Friday, January 31, 2014

James Squires Interview

A year or two back cartoonist/Faction editor Damon Keen turned me onto James Squires' sublime webcomic Moonbeard.  I really like James' absurd wonky and sometimes heartfelt humour which is a special thing amongst the glut of humourless parody crowding for our attention on the Internet.


I asked James a few questions about his work via email.

What got you interested in comics? What got you into making comics?

As a young impressionable child I was gifted some boxes of old comic strip collections, mostly Garfield, Footrot flats, Bogor, Tintin. I assume it was this that got me into drawing comics in the first place because all my very first comics were blatant rip-offs of the above, but eventually I started doing my own thing, more or less. I think it was a couple of old Michael Leunig books—his first two collections—that first got me interested in what a comic could be, because up until that point I'd only really seen newspaper comics and Tintin. I drew a pretty bleak strip Fishing for Orphans for the Canterbury Uni mag Canta for a few years while studying, and have been making silly comics ever since.

Were there other cartoonists contributing to Canta during your study years? Were you drawing a weekly strip?
There were a few during the years I drew for Canta. When I started my comics were messy ink things with a muddy mix of ink wash and watercolour crayon, and I totally forget his name but Canta already had a pretty polished cartoonist to make me look bad (I was). Nearer the end I was joined by surreal cartoonist Michael Leung (not to be confused with Leunig) who had a great unique style. Fun times.

Fishing for Orphans was more or less weekly, usually drawn at 3am the night it was due. I think the comic received slightly more fan mail than hate mail, so there's that.

Why do you make so many comics about cats?
There's not that many, but the ones that feature cats seem to do much better online than any others (turns out The Internet likes cats). I have a cat called Ted Danson who often hangs out around my desk while I'm drawing, so that probably contributes.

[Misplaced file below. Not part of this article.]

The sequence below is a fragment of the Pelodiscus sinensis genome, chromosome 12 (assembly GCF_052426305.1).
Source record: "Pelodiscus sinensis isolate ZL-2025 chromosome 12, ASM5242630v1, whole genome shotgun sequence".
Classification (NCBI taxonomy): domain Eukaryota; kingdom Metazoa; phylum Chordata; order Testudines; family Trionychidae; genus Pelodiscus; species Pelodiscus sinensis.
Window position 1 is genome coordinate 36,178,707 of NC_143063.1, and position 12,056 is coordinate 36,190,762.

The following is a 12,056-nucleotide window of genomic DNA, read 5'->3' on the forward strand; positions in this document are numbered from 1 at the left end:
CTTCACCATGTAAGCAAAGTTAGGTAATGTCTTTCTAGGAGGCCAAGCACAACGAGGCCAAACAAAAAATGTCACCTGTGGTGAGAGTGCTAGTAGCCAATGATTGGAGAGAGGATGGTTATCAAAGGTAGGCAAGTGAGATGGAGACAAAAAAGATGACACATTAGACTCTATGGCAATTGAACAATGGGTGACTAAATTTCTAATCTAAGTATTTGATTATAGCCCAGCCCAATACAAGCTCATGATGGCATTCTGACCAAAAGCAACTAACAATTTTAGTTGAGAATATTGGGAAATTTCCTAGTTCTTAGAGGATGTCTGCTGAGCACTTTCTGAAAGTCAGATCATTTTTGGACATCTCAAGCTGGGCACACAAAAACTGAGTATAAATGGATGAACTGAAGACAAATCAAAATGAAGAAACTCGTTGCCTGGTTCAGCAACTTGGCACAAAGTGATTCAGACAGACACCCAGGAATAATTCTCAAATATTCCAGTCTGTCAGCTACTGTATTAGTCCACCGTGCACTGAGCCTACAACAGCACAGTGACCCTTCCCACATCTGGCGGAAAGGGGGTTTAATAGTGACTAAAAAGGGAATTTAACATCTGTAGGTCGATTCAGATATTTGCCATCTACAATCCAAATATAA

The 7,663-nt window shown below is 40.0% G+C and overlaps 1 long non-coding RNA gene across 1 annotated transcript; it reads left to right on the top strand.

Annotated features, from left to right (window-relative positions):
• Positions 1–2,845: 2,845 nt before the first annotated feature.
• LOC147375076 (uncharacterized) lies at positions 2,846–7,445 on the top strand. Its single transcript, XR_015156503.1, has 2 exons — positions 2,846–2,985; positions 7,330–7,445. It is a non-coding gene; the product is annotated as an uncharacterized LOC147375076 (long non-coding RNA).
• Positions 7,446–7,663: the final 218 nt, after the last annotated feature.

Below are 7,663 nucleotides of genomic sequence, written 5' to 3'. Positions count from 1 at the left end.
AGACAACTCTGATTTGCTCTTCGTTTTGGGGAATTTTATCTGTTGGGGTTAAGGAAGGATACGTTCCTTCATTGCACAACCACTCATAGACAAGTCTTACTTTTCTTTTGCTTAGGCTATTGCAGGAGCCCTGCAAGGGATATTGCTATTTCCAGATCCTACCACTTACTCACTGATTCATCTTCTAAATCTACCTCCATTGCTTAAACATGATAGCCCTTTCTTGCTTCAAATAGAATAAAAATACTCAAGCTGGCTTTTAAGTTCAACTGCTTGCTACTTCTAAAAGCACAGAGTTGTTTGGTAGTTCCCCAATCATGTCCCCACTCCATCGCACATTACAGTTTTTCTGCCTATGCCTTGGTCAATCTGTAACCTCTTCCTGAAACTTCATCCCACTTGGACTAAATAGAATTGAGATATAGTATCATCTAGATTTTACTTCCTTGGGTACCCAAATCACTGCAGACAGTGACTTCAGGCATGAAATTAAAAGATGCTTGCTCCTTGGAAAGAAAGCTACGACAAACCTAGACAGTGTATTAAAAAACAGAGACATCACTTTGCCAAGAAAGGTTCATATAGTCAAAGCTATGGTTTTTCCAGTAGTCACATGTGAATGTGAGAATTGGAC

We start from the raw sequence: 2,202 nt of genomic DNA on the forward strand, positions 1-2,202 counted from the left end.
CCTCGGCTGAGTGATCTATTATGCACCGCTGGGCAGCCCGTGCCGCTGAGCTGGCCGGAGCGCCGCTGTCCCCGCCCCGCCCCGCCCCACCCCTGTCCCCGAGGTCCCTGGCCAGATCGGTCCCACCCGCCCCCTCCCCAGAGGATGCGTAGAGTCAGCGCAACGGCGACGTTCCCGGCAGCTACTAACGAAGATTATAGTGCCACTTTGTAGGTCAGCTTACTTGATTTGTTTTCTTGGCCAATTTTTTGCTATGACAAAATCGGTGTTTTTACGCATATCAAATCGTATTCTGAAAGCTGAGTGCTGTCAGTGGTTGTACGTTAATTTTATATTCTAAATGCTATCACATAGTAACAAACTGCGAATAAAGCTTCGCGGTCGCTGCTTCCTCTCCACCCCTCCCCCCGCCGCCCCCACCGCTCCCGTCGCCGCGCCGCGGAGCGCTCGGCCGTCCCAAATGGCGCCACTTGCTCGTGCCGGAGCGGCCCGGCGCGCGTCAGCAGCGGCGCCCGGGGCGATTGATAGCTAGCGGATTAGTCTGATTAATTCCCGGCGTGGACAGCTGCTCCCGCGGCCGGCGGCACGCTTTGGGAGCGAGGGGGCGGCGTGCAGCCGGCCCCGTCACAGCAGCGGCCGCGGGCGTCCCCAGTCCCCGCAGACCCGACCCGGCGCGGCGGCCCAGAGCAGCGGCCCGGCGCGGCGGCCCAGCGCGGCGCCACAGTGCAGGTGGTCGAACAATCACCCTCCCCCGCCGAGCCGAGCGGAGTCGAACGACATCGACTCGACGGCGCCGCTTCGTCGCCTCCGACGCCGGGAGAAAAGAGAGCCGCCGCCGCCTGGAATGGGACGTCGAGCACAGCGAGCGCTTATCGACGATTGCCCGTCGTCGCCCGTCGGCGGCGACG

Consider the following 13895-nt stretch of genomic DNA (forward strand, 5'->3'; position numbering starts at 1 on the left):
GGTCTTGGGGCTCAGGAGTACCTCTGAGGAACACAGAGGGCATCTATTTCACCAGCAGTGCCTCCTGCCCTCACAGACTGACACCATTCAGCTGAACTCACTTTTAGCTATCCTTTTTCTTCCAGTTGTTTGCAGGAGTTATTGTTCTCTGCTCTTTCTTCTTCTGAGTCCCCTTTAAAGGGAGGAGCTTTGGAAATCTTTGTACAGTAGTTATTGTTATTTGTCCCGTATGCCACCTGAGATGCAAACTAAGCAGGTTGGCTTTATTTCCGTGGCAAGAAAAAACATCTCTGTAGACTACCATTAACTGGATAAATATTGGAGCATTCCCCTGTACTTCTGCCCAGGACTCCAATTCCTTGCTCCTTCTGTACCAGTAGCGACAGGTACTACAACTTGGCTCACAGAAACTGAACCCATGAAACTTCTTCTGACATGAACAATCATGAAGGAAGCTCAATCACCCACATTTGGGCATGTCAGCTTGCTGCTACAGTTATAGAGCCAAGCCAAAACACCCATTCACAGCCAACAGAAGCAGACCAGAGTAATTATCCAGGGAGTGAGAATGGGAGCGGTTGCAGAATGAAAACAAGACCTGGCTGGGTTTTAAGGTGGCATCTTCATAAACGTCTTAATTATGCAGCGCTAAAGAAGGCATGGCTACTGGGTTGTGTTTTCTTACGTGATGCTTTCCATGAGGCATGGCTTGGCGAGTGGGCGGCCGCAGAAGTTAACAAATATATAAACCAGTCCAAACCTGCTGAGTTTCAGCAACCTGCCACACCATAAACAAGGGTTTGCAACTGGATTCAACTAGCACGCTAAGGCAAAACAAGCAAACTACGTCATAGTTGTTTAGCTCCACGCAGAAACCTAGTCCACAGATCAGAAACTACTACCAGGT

Are you involved with a comics community or scene in Wellington?
No but I should be. I bet it's wonderful.

What is the most enjoyable part of the comic making process for you?
I also really enjoy the initial concept phase, when you don't know an idea is terrible yet and you're approaching it with a giddy enthusiasm before you realize it has nowhere to go (unless it does).

I also enjoy playing around with structure and pacing. The comics I make are at their core single page "gag" comics, except usually without gags to speak of, so it's important I (try to) nail the pacing and beats to sell a concept and make a short comic feel complete. I'll often finish a comic ending with a gag or a punch and be left wanting, so I like to take from the beginning and add to the end until I'm left with sort of an anti-comic: something that starts with a punch, or a twist, and then dwells on what happens afterwards (or what doesn't). When I say "play around with structure and pacing" I may mean "take a half-baked concept and butcher it until I think it reads well."

What are some comics you've enjoyed reading recently?
My New Year's resolution was to read more comics, so I'm in the process of stocking up and very open to recommendations. Have been re-reading through Jason's work, which I am in love with: The Living and the Dead, Werewolves of Montpellier. Jim Woodring is amazing. Regularly reading and enjoying a whole lot of webcomics, off the top of my head: Matt Bors, Tom Gauld, Extra Ordinary, Anne Emond. Moth City. Am also regularly reading and enjoying Wellingtonian Die Popular's stuff and Aucklandite Eddie Monotone's work totally deserves more fans. I read far too many online comics because my bookcase is all the way over there.

Any plans to put Moonbeard in print?

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